Four shells and one gull: the humans paddle like crazy, but the gull is still in the lead.

Down in its final curve, where False Creek is revealed to be no creek after all, a little girl adds just one more stone to the top of the stack that she has been so carefully constructing — with daddy so patiently standing by as she tests her skills. In the distance, a more exuberant family tableau: everybody is throwing stones into the water, not balancing them.

Two riders are about to pass the electronic eye on the cycle path as it dips behind Science World. When I arrived earlier, a read-out told me that 2790 cyclists used the path yesterday (midnight to midnight), and the current count for today was 800 and change. Now, a few hours later, it has already topped 1700.

Assorted buskers vie for attention. My favourites are these ukulele players, who take turns playing and being part of the audience. A moment ago, the man (right) in the black vest and watch cap was strumming away; now he is tapping his foot and smiling encouragement.

And I head home, also smiling and feeling encouraged. Time to pull out more spring clothing! (Oh, all right, still too soon. But wow, it’s coming.)

Rules of Behaviour

8 February 2022 – In this time of shameful tumult, it strikes me that the rules we teach a tantrum-throwing toddler are also pretty well the basic rules of democracy.

Vancouver City Hall
  1. Use your words.
  2. Use your indoor voice.
  3. Listen as well as speak.
  4. Respect others.
  5. Accept that you don’t always get what you want.

An Oxymoron for our Times

5 February 2022 – I do not expect an oxymoron to ambush me, right here in the aisles of retail consumerism.

Oxymoron, after all, is mental/linguistic. It is, as the Oxford Dictionary reminds us: “a phrase that combines two words that seem to be the opposite of each other, such as ‘a deafening silence’.”

Examples abound, including the much-quoted “military intelligence” — and my personal favourite, “quite unique.”

Bah. Forget all that brainy stuff. Today the oxymoron got physical.

A feisty doormat!

Geometry

1 February 2022 – I said this about the Burrard Bridge some years back and it’s still true: I stare at a bridge and I think, this is geometry made visible.

I’m on the north side of False Creek, under access ramps for the Cambie Street bridge. I look up and there it is, right before my eyes, visible and tangible. Geometry.

If that seems more than a tad artsy-precious, I can point to sober old Encyclopedia Britannica for validation. Geometry, it tells us, is “the branch of mathematics concerned with the shape of individual objects, spatial relationships among various objects, and the properties of the surrounding space.”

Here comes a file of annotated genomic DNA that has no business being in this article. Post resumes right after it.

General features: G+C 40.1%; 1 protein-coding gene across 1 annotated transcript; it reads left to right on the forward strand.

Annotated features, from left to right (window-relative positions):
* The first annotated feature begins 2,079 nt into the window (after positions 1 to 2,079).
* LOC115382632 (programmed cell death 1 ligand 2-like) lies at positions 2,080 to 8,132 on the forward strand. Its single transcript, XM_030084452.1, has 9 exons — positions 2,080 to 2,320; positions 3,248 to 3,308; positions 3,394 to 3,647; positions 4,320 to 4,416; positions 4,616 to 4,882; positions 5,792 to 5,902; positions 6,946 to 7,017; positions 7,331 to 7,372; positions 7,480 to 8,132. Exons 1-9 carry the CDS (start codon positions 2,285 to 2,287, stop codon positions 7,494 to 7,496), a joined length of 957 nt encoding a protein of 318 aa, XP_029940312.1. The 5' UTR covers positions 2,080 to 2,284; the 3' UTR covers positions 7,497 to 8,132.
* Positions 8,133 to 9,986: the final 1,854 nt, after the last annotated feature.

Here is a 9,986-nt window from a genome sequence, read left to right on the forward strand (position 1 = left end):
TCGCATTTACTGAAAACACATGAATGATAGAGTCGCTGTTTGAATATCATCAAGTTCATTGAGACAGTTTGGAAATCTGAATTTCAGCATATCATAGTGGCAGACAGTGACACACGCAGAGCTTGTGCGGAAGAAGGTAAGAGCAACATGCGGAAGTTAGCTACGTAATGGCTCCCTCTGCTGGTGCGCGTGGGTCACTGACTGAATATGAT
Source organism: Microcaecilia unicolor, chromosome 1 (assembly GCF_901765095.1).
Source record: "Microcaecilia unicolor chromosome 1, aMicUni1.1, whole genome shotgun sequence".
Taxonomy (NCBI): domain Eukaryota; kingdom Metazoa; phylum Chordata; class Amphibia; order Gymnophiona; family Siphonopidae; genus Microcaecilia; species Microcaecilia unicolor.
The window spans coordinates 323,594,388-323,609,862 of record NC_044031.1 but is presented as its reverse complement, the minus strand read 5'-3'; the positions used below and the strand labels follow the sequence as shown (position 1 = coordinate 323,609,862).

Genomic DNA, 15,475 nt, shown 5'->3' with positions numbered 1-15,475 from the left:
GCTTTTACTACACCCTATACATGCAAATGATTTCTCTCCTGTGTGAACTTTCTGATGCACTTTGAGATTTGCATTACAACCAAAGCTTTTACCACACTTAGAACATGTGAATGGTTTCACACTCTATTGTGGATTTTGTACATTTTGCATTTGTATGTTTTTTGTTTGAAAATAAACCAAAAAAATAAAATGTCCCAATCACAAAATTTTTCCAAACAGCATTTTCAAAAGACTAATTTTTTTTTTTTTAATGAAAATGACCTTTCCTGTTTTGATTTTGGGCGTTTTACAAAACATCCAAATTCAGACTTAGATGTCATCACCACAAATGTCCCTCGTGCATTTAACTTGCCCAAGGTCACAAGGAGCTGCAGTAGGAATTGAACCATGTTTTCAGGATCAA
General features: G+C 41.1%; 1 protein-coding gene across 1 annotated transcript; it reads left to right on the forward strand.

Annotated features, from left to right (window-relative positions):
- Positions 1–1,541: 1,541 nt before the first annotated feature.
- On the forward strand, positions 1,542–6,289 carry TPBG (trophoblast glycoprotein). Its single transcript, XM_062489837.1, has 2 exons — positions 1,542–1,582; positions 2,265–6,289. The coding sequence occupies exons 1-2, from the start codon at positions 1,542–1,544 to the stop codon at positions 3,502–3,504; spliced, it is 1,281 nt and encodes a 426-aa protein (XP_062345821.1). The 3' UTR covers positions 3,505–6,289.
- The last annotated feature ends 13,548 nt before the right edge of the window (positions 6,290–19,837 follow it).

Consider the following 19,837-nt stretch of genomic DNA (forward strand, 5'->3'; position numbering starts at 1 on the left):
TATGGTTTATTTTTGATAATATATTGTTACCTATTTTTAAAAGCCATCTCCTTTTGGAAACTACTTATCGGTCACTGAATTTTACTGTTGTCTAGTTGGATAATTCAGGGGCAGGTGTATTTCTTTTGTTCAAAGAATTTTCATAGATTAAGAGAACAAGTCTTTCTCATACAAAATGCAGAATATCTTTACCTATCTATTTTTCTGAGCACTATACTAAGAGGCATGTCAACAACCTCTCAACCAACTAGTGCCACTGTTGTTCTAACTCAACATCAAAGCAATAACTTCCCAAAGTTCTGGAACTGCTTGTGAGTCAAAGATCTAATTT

Shapes and relationships!

Here, for example…

and here (with some bike geometry thrown in to keep the bridge company)…

and also here, marching south to cross False Creek.

I turn back north, then angle my footsteps to go spiral my way up the pedestrian/cyclist access ramp on this eastern side of the bridge.

Oh.

Right! Time to find the pedestrian access for the other, west side of the bridge — which I haven’t used in a couple of years, but know is sprawled at some distance from this side.

Fortunately, I am capable of following arrows, when sufficiently large and vivid.

Even when they require me to turn left and then turn left again.

And here I finally am, heading south mid-bridge, with all these parallel lines yearning to converge at infinity, should we grant them sufficient time and space.

But we don’t.

I am soon dog-legging my way back down to ground just as a runner starts his upward climb.

Street-side, signage tells me what the closures are all about. Text explains the need for structural repairs and seismic upgrades …

while bold red lines trace the ramps, the bridge, and their fit with each other and with the cityscape either side of False Creek.

“Spatial relationship among various objects, and the properties of surrounding space.” Thank you, Britannica.

  • WALKING… & SEEING

    "Traveller, there is no path. Paths are made by walking" -- Antonio Machado (1875-1939)

    "The voyage of discovery is not in seeking new landscapes, but in having new eyes" -- Marcel Proust (1871-1922)

    "A city is a language, a repository of possibilities, and walking is the act of speaking that language, of selecting from those possibilities" -- Rebecca Solnit, "Wanderlust: A History of Walking"